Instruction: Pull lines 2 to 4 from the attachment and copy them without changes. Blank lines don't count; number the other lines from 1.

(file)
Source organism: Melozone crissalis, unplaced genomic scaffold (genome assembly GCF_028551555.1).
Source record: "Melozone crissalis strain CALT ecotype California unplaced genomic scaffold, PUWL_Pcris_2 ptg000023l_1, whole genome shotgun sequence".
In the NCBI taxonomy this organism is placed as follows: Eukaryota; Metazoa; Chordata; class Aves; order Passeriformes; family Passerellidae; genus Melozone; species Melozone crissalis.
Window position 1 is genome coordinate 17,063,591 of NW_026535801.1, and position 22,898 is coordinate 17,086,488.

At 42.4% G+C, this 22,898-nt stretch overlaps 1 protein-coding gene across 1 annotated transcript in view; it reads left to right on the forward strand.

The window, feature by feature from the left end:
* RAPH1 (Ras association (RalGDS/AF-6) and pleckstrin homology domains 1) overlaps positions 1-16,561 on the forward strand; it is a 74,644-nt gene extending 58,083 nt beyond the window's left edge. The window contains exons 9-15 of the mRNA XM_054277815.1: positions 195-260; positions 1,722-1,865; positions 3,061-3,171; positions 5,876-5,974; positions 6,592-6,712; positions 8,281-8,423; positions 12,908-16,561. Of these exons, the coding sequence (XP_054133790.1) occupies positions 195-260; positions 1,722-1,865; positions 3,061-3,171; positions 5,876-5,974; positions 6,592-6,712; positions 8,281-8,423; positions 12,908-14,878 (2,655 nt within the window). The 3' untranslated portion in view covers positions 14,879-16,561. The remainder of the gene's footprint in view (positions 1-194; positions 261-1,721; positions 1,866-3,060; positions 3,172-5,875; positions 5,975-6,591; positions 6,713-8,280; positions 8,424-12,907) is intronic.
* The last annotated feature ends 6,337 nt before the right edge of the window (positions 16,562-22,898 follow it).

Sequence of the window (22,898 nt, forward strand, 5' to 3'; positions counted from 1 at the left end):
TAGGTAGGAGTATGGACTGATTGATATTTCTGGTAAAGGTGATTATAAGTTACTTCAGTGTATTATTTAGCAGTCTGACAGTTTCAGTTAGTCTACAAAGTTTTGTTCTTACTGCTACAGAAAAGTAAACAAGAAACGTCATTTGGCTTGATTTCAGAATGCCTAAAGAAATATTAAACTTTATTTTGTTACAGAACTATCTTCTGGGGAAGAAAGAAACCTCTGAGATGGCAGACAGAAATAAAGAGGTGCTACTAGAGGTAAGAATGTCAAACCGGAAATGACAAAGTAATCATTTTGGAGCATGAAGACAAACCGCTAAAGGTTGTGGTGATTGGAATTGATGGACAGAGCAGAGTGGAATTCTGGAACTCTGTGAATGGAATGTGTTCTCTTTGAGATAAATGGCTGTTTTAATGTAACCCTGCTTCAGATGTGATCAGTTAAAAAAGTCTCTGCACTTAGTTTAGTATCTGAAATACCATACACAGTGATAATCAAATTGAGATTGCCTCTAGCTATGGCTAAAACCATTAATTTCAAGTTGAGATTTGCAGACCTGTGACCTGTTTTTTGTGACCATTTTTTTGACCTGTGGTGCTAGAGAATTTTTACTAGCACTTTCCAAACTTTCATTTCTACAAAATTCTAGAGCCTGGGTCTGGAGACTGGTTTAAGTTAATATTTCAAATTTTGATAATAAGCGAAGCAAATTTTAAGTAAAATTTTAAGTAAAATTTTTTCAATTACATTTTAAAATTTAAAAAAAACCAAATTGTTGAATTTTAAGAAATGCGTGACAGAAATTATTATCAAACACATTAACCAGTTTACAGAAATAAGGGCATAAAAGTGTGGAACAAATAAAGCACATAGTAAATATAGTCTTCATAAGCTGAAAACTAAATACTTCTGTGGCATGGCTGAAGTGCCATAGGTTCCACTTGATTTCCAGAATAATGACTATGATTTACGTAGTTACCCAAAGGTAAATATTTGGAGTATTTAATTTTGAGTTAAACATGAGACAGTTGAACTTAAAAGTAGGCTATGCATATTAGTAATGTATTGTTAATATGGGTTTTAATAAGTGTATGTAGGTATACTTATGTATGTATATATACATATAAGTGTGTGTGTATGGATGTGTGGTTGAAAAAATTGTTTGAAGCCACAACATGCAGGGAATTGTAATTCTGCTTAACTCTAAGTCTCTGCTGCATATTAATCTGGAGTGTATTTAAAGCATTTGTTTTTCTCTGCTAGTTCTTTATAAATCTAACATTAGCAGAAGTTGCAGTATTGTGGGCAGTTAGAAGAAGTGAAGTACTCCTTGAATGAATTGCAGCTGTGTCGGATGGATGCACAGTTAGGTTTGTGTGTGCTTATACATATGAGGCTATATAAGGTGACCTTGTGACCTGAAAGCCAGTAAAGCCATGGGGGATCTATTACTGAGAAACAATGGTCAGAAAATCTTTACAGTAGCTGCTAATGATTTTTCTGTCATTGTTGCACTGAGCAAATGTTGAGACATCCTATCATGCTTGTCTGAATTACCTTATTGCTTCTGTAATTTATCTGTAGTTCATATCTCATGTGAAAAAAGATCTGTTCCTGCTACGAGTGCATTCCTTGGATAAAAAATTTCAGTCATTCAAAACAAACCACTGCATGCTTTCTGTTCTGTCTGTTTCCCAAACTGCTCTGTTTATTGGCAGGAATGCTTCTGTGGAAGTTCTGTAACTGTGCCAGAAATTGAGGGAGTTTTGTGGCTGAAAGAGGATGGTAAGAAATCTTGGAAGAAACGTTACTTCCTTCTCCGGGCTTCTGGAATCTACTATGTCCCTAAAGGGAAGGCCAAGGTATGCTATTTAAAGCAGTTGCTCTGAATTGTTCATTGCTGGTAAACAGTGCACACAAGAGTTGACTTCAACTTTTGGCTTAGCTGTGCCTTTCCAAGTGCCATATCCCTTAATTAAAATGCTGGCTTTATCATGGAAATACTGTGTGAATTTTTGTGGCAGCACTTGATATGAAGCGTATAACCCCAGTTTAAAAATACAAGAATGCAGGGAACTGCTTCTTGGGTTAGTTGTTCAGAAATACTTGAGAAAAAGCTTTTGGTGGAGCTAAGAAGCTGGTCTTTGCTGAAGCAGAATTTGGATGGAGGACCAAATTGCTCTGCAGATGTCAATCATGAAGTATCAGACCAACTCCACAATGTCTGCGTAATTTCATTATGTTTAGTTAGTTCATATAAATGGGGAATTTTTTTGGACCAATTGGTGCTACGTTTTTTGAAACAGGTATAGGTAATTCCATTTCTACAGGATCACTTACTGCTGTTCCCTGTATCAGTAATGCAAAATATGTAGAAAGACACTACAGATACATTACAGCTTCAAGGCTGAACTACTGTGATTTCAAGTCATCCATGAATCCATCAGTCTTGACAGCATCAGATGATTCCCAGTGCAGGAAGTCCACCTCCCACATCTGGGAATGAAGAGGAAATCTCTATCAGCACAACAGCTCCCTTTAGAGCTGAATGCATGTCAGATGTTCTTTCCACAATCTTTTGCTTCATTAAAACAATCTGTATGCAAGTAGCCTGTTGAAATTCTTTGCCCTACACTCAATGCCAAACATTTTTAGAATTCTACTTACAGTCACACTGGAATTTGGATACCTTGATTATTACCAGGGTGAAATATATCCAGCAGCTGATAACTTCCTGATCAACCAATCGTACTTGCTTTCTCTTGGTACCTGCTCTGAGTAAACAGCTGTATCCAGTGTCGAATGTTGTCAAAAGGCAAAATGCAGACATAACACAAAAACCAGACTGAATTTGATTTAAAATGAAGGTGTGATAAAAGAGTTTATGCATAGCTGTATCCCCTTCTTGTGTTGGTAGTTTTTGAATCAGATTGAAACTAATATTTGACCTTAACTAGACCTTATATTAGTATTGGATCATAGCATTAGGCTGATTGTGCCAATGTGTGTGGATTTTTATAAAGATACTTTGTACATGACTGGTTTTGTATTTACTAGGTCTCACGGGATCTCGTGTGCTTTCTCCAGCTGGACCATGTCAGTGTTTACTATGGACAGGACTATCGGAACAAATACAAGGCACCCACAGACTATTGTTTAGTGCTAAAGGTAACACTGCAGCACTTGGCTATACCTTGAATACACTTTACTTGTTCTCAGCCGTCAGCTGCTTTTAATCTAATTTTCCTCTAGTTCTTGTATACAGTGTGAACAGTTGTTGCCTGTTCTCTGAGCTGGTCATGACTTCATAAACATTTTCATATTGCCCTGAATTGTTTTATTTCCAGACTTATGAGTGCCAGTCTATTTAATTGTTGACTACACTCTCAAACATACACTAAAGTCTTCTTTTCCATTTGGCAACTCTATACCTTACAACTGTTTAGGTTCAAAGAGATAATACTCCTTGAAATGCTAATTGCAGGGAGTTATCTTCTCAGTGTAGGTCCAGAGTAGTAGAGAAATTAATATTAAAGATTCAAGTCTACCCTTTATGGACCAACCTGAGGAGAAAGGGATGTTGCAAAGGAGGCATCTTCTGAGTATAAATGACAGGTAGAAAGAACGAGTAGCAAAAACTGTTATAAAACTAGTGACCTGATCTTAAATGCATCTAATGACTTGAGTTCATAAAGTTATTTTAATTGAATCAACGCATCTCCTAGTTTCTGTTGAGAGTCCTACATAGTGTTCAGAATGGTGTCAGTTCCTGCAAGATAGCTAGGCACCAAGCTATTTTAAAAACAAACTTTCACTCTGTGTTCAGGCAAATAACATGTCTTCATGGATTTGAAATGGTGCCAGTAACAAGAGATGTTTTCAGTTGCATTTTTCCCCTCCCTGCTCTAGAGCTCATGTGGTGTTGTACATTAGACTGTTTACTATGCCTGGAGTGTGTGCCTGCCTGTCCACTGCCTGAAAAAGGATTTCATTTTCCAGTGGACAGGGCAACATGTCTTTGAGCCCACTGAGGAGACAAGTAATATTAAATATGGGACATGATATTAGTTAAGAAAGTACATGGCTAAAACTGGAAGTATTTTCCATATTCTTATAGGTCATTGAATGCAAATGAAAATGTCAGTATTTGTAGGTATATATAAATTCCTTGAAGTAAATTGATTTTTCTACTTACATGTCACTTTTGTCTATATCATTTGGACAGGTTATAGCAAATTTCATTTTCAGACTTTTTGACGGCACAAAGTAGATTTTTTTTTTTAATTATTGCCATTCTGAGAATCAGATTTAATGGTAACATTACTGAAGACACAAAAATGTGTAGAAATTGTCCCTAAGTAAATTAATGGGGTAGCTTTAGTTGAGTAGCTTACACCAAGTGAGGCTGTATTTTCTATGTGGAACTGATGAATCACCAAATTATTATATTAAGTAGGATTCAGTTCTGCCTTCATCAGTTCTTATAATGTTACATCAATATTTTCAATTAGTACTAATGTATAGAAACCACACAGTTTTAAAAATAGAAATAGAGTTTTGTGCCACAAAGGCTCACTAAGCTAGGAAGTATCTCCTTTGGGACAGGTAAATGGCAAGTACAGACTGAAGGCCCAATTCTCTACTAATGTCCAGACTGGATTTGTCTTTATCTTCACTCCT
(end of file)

Source record: "Melozone crissalis strain CALT ecotype California unplaced genomic scaffold, PUWL_Pcris_2 ptg000023l_1, whole genome shotgun sequence".
In the NCBI taxonomy this organism is placed as follows: Eukaryota; Metazoa; Chordata; class Aves; order Passeriformes; family Passerellidae; genus Melozone; species Melozone crissalis.
Window position 1 is genome coordinate 17,063,591 of NW_026535801.1, and position 22,898 is coordinate 17,086,488.